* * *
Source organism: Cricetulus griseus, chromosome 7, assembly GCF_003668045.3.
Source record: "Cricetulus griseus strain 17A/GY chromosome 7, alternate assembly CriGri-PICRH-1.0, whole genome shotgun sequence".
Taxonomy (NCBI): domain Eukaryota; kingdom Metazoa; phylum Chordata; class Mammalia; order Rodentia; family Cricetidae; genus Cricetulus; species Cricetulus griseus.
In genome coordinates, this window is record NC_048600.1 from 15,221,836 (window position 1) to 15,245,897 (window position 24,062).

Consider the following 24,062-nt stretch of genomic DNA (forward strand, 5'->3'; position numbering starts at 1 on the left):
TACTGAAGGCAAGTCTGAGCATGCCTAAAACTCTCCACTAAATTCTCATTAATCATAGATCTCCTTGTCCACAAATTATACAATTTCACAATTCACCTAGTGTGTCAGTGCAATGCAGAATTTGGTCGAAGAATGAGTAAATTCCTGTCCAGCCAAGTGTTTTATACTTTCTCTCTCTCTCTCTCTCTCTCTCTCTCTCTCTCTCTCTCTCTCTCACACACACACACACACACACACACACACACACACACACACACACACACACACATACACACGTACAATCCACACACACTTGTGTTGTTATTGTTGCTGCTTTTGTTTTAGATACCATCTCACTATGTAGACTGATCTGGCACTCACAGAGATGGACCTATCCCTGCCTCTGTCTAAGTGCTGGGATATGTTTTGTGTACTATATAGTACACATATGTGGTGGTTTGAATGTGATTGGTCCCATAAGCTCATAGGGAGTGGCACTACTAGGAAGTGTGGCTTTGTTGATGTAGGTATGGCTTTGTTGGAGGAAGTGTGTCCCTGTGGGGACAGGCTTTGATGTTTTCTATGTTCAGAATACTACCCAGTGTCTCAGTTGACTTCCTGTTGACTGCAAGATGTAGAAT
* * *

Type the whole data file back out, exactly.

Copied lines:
Source organism: Cricetulus griseus, chromosome 7, assembly GCF_003668045.3.
Source record: "Cricetulus griseus strain 17A/GY chromosome 7, alternate assembly CriGri-PICRH-1.0, whole genome shotgun sequence".
Taxonomy (NCBI): domain Eukaryota; kingdom Metazoa; phylum Chordata; class Mammalia; order Rodentia; family Cricetidae; genus Cricetulus; species Cricetulus griseus.
In genome coordinates, this window is record NC_048600.1 from 15,221,836 (window position 1) to 15,245,897 (window position 24,062).

Consider the following 24,062-nt stretch of genomic DNA (forward strand, 5'->3'; position numbering starts at 1 on the left):
TACTGAAGGCAAGTCTGAGCATGCCTAAAACTCTCCACTAAATTCTCATTAATCATAGATCTCCTTGTCCACAAATTATACAATTTCACAATTCACCTAGTGTGTCAGTGCAATGCAGAATTTGGTCGAAGAATGAGTAAATTCCTGTCCAGCCAAGTGTTTTATACTTTCTCTCTCTCTCTCTCTCTCTCTCTCTCTCTCTCTCTCTCTCTCTCACACACACACACACACACACACACACACACACACACACACACACACACACACATACACACGTACAATCCACACACACTTGTGTTGTTATTGTTGCTGCTTTTGTTTTAGATACCATCTCACTATGTAGACTGATCTGGCACTCACAGAGATGGACCTATCCCTGCCTCTGTCTAAGTGCTGGGATATGTTTTGTGTACTATATAGTACACATATGTGGTGGTTTGAATGTGATTGGTCCCATAAGCTCATAGGGAGTGGCACTACTAGGAAGTGTGGCTTTGTTGATGTAGGTATGGCTTTGTTGGAGGAAGTGTGTCCCTGTGGGGACAGGCTTTGATGTTTTCTATGTTCAGAATACTACCCAGTGTCTCAGTTGACTTCCTGTTGACTGCAAGATGTAGAAT